What it means to be a passive investor

You ever notice that nobody calls you passive as a compliment?  It’s usually more of an accusation  like…“you’re so PASSive!”

Passive is one of those descriptors that makes you feel lesser than. You’re less powerful, less authoritative, less in control if you’re passive. If you’re the more passive parent, you’re usually the reason for the “morning rush” fight. If you’re the more passive spouse, you’re super familiar with the “what’s for dinner?” fight. Come to think of it, in the context of interpersonal relationships, passive might just be a fightin’ word! 

But in the context of Personal Finance, the word passive takes on a different connotation. And recently, I’ve stopped trying to grapple with that because being passive investors is our sweet spot. 

Passive Investing vs. Active Investing is one of those debates that can get as heated as Drums vs. Flats [flats for the win, by the way]. It’s not necessarily an either/or, but most portfolios reflect a bias towards one approach or the other. This is one of the reasons why good advice can be hard to find because

results are always relative to the risk, and risk is always relative to that individual.  

The difference between a passive investor and an active one isn’t really a matter of savviness—it’s a choice. Our choice was a reflection of how we prefer to spend our energy. 

For our real estate investments, that means we don’t flip homes. We buy, hold and use a local management company to handle tenant-related issues and payment collection. In exchange, we pay them a percentage of the rent each month. For our investment portfolio, we buy passively managed index funds and we pay a small service fee to cover the costs associated with running the fund. The reasons for this approach were:

Lower fees 

Very few things in life are free, but “actively managing” (aka buying and selling securities) a fund REALLY isn’t free. Every time a transaction takes place, there is a fee attached. That means that even if the fund performs well, it could quickly be eroded by the overhead costs associated with performing well. For example, the fees for our Vanguard Admiral shares are 84% lower than the industry average.

In other words, if my passively managed fund delivers a 7% return with a 0.18% fee (+6.82%) and a comparable actively managed fund delivers 8% at a 1.5% fee (+6.5%), who really won? That may not seem like a huge loss in a year, but in the spirit of the OG Jack Bogle [RIP] compounding fees have the opposite effect of compounding interest over time.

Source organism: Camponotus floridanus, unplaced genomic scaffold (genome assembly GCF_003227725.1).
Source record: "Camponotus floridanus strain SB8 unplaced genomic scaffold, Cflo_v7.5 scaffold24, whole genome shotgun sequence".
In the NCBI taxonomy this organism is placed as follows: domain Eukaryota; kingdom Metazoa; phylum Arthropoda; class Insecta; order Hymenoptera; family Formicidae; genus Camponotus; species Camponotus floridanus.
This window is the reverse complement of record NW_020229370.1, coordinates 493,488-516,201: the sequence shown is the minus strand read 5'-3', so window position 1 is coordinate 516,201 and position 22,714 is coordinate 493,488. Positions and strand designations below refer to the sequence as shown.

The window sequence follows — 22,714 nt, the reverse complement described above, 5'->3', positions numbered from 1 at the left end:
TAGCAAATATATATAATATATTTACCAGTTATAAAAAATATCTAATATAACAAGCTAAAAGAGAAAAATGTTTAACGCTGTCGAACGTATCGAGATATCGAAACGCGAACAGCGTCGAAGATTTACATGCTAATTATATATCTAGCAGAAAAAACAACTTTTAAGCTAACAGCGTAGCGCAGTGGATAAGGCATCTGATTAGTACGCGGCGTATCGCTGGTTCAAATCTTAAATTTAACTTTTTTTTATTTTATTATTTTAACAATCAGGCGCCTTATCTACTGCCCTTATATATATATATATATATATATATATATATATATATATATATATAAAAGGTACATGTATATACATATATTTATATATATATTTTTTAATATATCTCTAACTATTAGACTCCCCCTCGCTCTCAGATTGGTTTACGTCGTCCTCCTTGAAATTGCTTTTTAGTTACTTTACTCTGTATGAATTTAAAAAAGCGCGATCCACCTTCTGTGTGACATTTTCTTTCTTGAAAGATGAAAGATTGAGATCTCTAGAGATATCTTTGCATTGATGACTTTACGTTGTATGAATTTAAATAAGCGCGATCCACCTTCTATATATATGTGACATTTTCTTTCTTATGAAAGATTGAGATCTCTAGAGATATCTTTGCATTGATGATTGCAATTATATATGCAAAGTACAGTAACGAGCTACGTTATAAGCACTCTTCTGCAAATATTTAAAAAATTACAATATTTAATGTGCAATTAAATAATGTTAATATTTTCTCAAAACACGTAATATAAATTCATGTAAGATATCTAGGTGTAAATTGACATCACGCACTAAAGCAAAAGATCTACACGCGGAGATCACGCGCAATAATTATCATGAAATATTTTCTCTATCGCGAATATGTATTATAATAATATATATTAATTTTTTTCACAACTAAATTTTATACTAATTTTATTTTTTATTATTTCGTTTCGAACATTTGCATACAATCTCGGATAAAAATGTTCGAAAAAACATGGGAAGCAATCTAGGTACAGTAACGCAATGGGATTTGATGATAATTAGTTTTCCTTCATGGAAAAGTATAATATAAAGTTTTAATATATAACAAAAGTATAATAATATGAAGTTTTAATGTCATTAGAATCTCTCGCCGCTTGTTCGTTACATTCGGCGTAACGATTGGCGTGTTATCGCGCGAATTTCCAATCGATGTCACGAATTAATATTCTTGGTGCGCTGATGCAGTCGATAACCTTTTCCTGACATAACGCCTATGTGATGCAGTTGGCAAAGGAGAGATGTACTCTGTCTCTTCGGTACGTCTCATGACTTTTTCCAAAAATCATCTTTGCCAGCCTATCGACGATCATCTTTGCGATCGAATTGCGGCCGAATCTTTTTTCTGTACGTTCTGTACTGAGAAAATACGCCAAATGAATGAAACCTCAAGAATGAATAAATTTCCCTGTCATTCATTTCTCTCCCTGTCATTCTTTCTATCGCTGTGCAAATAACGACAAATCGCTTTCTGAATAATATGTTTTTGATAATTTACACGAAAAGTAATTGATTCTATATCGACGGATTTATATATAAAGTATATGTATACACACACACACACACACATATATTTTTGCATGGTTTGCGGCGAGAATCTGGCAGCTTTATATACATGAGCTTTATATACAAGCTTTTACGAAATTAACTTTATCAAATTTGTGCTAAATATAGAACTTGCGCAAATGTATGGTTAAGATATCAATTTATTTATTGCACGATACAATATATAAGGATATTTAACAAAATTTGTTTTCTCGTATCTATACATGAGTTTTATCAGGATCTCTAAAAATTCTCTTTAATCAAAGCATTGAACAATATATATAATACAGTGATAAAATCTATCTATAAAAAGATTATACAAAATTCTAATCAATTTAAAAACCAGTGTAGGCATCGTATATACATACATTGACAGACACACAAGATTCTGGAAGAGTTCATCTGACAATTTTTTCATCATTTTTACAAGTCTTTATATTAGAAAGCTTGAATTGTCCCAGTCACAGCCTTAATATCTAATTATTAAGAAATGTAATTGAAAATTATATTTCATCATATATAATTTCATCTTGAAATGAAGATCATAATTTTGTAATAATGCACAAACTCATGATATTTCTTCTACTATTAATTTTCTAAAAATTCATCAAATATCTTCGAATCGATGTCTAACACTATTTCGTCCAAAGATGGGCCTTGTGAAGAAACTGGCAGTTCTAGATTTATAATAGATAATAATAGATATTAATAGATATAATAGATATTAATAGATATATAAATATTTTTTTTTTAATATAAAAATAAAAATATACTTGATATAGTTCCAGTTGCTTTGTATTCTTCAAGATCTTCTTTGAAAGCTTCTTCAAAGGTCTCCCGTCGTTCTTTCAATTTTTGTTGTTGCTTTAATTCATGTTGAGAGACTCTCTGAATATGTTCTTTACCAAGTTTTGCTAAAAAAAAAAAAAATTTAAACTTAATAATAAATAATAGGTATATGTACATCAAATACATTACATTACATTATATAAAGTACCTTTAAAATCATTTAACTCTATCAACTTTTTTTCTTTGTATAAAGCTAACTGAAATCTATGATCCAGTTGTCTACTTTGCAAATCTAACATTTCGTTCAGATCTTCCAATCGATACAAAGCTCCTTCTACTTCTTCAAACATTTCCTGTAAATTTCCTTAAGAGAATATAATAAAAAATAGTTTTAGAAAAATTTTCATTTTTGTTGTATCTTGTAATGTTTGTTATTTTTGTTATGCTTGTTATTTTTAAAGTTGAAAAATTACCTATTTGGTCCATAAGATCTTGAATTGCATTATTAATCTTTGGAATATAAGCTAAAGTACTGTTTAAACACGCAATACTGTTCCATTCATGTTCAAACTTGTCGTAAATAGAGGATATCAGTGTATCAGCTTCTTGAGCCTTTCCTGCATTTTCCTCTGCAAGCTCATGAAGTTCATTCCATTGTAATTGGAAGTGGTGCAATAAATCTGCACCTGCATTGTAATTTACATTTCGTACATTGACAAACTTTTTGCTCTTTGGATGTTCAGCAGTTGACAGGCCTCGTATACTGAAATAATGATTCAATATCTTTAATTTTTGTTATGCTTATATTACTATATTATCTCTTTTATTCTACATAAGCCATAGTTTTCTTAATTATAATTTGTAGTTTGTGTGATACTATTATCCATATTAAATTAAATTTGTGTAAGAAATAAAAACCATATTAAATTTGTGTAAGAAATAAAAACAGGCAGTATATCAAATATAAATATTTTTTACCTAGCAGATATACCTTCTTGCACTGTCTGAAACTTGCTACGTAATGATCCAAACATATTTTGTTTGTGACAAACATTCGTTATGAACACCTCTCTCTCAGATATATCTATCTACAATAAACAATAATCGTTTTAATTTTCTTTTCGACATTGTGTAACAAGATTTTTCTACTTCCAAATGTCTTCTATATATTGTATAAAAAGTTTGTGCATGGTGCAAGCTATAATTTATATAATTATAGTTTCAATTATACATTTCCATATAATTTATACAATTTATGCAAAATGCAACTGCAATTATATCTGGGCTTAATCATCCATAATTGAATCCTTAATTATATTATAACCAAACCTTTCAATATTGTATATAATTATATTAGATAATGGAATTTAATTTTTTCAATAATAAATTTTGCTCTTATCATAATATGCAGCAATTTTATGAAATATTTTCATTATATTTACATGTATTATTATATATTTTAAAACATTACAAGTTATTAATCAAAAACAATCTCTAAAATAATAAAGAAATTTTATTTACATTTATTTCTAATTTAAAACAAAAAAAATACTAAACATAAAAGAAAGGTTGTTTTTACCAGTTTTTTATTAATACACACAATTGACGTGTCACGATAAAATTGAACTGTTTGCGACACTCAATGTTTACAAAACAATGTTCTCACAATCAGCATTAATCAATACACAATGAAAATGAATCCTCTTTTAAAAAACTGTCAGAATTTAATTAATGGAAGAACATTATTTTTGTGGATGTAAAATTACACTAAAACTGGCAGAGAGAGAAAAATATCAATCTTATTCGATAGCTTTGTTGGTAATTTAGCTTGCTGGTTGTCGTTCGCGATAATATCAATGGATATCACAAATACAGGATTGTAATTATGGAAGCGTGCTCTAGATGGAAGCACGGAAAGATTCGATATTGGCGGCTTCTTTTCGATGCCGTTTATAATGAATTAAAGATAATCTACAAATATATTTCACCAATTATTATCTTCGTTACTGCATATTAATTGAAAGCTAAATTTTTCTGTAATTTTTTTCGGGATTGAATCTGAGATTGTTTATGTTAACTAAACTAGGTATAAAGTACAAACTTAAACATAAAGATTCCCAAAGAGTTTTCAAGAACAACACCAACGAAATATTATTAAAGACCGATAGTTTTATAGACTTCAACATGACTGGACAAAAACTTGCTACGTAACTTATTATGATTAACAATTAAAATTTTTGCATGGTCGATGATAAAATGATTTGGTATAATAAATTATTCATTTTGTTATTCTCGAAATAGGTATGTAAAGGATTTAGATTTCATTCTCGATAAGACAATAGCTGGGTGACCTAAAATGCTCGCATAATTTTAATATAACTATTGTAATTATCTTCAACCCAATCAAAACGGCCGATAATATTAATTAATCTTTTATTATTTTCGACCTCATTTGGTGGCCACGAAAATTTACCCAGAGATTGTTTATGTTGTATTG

As passive as we are, we’re still the kind of investors who want to understand how the sausage is made. By using index funds, our money tracks the market. If I’m watching the news and see that the S&P rose 2%, I can draw conclusions about what my money did. For me, this is a version of control that feels empowering. When you opt for an actively managed portfolio, you trade that level of transparency for the promise of market expertise. 

Lower tax burden 

As high earners, we were already near the top of an income bracket. With a buy-and-hold strategy for real estate we also have a great tax shelter.  By automatically re-investing the gains on our stock portfolio, we avoid paying taxes on the growth every year. 

You know what’s funny though? As much sense as those reasons make, I had to do a lot of upfront work to learn how to be a good passive investor. At times, I’ve struggled with the simplicity of it all. Approaching anything passively is the opposite of the advice I had internalized all these years.  If I had a dollar for every time guidance like “you have to work twice as hard to get half the credit” or “fortune favors the bold” has echoed through my head, I would already be retired! 

I had to learn the difference between confidence and competence. I had a lot of confidence that we could be GREAT active investors. I’ve also seen first-hand how that same confidence could distort our level of risk and cause us to make bad decisions. On the flip side, developing the level of competence needed to be an active investor felt like a job. Lord knows I don’t need another one of those!   

I also had to embrace how long the “long game” actually was. I tend to overestimate what could happen in 1 year, but underestimate what could happen in 5. Becoming a passive investor meant I had to imagine life and market performance in 30 years or 40 years. 

Thinking about life in 30 years is scary. It makes me think about my own mortality. It causes me to imagine a life where some of the people I love the most are missing.  Through it, I realized that

if I perceive time as something to be feared, everything that requires it will be seen as a problem. Click To Tweet

That mindset is not only at odds with our investment strategy, it conflicts with our vision for freedom.

My investor sweet-spot forces me to address my long-standing habit of “efforting”, instead of just giving things the time they need. So much of my previous debt was because I was trying to manage my fears by taking action with my money.  My path to financial independence is about unlearning that every chance I get, so I don’t repeat those mistakes. 

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